All the online calculators have come up with figures between $900k-$1.2 million. A builder has suggested a total replacement could come in considerably higher because of the materials used in the house. The insurance company insists that I must reinsure for replacement of like with like. This is an absolute nonsense!
Firstly, the house is entirely built of cedar and the type of cedar used is no longer available. All the floors are matai. All the internal woodwork is rimu. Apart from the kitchen, bathroom and ensuite, all ceilings are ornate plaster. The molds are still available and I was quoted $10,000 to redo one ceiling back in 2002 when I was considering changing a room - heaven knows what it would cost today! The house has 11 foot ceiling height. Every room has leadlights, several internal doors have bevelled glass as have a number of windows. The timbers alone would cost a small fortune and the ceilings have to be handmade. Nobody in their right mind would ever rebuild a house like this in this same way nowadays.

The insurance company told me that if I don't insure the house for replacement of its features then cover can be refused should anything happen to it. They are plain nuts. Nobody would want to replace a period house with a modern reproduction of a period house. This whole thing is insane. Bet I'm not the only one around considering taking the risk of not being insured.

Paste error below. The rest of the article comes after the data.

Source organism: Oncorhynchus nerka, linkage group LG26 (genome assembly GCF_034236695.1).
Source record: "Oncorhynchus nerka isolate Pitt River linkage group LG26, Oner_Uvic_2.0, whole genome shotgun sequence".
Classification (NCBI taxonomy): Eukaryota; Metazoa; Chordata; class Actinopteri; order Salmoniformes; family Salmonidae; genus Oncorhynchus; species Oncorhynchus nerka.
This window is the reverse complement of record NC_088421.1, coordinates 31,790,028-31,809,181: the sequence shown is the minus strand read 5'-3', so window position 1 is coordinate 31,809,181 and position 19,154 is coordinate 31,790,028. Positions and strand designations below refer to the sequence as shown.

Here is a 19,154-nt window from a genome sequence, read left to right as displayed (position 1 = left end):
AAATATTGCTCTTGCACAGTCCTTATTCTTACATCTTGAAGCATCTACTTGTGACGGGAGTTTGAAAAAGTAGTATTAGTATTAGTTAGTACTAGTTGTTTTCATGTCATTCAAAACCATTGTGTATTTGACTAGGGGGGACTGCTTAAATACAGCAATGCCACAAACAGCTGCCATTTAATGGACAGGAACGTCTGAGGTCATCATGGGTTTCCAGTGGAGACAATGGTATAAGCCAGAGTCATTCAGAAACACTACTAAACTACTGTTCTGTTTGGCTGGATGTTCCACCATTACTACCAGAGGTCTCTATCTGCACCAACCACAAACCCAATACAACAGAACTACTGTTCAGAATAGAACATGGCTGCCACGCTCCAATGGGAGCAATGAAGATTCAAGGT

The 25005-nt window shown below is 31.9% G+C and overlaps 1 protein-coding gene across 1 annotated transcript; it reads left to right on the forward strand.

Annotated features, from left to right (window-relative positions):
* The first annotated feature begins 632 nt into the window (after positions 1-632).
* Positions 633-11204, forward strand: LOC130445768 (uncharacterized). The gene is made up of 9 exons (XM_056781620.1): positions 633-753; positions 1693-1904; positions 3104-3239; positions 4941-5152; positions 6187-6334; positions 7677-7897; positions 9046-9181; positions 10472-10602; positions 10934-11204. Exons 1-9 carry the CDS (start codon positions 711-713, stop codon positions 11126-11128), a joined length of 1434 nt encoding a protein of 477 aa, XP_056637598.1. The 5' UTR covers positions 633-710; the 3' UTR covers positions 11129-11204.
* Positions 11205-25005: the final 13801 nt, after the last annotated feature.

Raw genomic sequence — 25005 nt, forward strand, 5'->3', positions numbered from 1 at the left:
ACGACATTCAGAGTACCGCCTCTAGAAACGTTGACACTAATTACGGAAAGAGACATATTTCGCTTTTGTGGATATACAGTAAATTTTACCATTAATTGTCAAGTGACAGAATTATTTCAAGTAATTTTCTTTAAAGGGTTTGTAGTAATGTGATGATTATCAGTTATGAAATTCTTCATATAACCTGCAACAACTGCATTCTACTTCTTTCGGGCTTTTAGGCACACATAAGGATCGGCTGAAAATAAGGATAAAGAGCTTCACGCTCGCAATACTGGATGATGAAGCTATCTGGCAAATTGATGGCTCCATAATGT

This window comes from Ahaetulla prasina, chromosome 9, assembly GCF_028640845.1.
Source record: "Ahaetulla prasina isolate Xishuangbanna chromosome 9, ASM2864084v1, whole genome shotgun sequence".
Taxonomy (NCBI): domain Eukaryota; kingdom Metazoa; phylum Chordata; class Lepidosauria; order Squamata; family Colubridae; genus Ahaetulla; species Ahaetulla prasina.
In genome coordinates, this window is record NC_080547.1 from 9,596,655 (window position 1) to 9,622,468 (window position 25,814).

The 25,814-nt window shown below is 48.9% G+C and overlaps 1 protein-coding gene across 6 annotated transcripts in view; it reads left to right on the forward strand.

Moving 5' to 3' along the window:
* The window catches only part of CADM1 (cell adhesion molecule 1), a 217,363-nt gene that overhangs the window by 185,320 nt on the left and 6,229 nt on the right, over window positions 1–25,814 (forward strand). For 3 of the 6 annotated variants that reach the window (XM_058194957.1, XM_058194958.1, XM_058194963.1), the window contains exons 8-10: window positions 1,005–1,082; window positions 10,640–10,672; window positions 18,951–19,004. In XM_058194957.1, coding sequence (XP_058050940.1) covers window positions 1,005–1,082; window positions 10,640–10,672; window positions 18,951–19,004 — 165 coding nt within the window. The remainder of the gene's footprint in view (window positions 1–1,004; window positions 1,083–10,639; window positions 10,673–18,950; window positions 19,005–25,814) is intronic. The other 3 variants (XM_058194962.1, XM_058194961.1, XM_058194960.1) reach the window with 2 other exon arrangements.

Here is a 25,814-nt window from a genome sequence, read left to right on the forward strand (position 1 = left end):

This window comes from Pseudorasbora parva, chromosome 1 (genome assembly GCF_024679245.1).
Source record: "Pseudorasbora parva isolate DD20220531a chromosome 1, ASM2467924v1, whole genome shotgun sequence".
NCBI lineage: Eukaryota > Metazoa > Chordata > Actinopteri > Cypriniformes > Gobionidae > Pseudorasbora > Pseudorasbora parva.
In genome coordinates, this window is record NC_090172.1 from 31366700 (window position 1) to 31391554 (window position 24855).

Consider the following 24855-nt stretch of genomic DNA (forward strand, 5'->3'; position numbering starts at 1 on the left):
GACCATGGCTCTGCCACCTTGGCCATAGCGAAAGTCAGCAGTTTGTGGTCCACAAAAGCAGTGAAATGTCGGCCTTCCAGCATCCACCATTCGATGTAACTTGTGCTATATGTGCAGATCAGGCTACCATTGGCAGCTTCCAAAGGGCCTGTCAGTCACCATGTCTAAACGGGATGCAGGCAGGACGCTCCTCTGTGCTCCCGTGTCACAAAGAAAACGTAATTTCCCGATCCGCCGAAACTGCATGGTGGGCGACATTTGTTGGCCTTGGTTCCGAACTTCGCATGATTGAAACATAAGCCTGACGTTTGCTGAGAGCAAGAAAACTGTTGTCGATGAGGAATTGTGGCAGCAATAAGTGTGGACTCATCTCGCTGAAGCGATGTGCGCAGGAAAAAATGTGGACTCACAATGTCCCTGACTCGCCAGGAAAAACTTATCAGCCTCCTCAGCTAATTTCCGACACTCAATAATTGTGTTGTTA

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  Reply # 876445 13-Aug-2013 13:22
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The insurance company told me that if I don't insure the house for replacement of its features then cover can be refused should anything happen to it.

I wouldn't have thought that likely. The insurance is more likely to pay the sum insured and no more. So if you have a sum insured of $1m and the replacement like for like is $1.2m you are going to be out of pocket if you want an exact replacement. Given you only have $1m to spend you are likely to have to negotiate with the insurer how that money gets spent - which may include a cash settlement.

Since you have some features you want specifically covered you may want to take a list of these with photos and attach to your insurance. If your house is burnt to a crisp with no evidence of a matai floor you will be in for a challenge.